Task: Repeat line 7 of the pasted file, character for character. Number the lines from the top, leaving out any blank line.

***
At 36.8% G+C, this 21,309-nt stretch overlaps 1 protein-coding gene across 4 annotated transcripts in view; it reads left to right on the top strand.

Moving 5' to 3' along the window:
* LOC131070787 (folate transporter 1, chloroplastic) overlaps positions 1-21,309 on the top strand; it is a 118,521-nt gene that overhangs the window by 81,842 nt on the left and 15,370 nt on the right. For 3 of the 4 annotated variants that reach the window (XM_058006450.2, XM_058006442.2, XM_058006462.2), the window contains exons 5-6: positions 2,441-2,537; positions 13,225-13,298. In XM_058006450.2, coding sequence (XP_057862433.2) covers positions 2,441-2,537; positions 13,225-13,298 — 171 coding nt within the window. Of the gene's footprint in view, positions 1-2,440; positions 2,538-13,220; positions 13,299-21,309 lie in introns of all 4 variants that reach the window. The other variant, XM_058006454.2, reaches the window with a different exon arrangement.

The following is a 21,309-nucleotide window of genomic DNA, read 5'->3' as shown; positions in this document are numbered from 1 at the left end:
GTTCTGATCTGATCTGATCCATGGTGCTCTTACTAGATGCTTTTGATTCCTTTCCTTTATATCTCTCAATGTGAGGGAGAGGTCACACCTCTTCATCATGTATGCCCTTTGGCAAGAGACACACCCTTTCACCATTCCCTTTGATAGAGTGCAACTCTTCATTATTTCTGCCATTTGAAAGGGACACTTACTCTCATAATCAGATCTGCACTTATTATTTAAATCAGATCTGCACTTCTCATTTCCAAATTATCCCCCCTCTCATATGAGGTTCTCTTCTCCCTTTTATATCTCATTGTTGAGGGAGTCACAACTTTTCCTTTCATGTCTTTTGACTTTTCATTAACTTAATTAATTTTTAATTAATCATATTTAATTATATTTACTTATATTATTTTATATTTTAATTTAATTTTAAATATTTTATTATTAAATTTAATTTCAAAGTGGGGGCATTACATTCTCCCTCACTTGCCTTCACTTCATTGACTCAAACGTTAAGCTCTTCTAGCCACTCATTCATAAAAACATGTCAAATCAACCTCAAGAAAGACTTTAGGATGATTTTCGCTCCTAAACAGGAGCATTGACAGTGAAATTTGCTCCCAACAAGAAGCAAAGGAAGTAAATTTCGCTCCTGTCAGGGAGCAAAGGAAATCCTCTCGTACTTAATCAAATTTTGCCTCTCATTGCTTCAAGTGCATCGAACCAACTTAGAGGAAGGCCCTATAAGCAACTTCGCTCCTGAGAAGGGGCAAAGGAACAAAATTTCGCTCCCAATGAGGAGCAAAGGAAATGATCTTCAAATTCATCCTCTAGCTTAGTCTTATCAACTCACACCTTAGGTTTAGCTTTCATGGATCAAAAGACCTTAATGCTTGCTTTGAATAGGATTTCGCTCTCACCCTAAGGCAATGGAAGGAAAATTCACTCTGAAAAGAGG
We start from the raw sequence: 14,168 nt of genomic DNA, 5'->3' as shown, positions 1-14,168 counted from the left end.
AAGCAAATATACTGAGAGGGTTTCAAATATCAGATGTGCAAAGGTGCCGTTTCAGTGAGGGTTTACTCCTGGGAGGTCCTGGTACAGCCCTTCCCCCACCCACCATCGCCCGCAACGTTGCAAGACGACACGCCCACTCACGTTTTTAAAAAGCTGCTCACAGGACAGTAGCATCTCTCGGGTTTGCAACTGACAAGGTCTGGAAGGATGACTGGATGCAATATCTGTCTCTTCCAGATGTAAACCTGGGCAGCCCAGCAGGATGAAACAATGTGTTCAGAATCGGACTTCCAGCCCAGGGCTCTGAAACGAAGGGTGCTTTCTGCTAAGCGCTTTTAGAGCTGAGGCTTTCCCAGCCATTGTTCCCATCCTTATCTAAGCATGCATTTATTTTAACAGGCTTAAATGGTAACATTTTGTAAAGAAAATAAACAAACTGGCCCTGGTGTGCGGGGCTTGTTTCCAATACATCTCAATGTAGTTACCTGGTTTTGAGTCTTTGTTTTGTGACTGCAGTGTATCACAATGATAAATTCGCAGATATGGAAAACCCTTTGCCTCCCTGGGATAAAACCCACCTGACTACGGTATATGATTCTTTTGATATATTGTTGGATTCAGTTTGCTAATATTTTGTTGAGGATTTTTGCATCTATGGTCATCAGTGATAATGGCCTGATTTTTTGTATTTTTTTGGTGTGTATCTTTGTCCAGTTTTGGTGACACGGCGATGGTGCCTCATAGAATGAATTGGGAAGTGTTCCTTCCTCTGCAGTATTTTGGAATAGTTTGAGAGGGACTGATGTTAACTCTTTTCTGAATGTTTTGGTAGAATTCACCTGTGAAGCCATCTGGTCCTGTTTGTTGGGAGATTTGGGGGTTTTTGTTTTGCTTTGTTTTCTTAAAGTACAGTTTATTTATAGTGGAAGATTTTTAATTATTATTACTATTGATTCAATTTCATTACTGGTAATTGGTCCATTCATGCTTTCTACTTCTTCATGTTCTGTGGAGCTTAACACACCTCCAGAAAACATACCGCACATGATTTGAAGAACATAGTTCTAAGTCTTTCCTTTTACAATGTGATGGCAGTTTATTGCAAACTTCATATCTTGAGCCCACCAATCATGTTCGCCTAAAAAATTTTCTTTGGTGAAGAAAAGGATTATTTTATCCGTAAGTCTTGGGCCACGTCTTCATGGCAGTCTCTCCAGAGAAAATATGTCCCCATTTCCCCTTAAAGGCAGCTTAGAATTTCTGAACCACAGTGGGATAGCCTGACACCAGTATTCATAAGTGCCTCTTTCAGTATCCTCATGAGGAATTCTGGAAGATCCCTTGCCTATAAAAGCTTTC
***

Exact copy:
AAGCAAATATACTGAGAGGGTTTCAAATATCAGATGTGCAAAGGTGCCGTTTCAGTGAGGGTTTACTCCTGGGAGGTCCTGGTACAGCCCTTCCCCCACCCACCATCGCCCGCAACGTTGCAAGACGACACGCCCACTCACGTTTTTAAAAAGCTGCTCACAGGACAGTAGCATCTCTCGGGTTTGCAACTGACAAGGTCTGGAAGGATGACTGGATGCAATATCTGTCTCTTCCAGATGTAAACCTGGGCAGCCCAGCAGGATGAAACAATGTGTTCAGAATCGGACTTCCAGCCCAGGGCTCTGAAACGAAGGGTGCTTTCTGCTAAGCGCTTTTAGAGCTGAGGCTTTCCCAGCCATTGTTCCCATCCTTATCTAAGCATGCATTTATTTTAACAGGCTTAAATGGTAACATTTTGTAAAGAAAATAAACAAACTGGCCCTGGTGTGCGGGGCTTGTTTCCAATACATCTCAATGTAGTTACCTGGTTTTGAGTCTTTGTTTTGTGACTGCAGTGTATCACAATGATAAATTCGCAGATATGGAAAACCCTTTGCCTCCCTGGGATAAAACCCACCTGACTACGGTATATGATTCTTTTGATATATTGTTGGATTCAGTTTGCTAATATTTTGTTGAGGATTTTTGCATCTATGGTCATCAGTGATAATGGCCTGATTTTTTGTATTTTTTTGGTGTGTATCTTTGTCCAGTTTTGGTGACACGGCGATGGTGCCTCATAGAATGAATTGGGAAGTGTTCCTTCCTCTGCAGTATTTTGGAATAGTTTGAGAGGGACTGATGTTAACTCTTTTCTGAATGTTTTGGTAGAATTCACCTGTGAAGCCATCTGGTCCTGTTTGTTGGGAGATTTGGGGGTTTTTGTTTTGCTTTGTTTTCTTAAAGTACAGTTTATTTATAGTGGAAGATTTTTAATTATTATTACTATTGATTCAATTTCATTACTGGTAATTGGTCCATTCATGCTTTCTACTTCTTCATGTTCTGTGGAGCTTAACACACCTCCAGAAAACATACCGCACATGATTTGAAGAACATAGTTCTAAGTCTTTCCTTTTACAATGTGATGGCAGTTTATTGCAAACTTCATATCTTGAGCCCACCAATCATGTTCGCCTAAAAAATTTTCTTTGGTGAAGAAAAGGATTATTTTATCCGTAAGTCTTGGGCCACGTCTTCATGGCAGTCTCTCCAGAGAAAATATGTCCCCATTTCCCCTTAAAGGCAGCTTAGAATTTCTGAACCACAGTGGGATAGCCTGACACCAGTATTCATAAGTGCCTCTTTCAGTATCCTCATGAGGAATTCTGGAAGATCCCTTGCCTATAAAAGCTTTC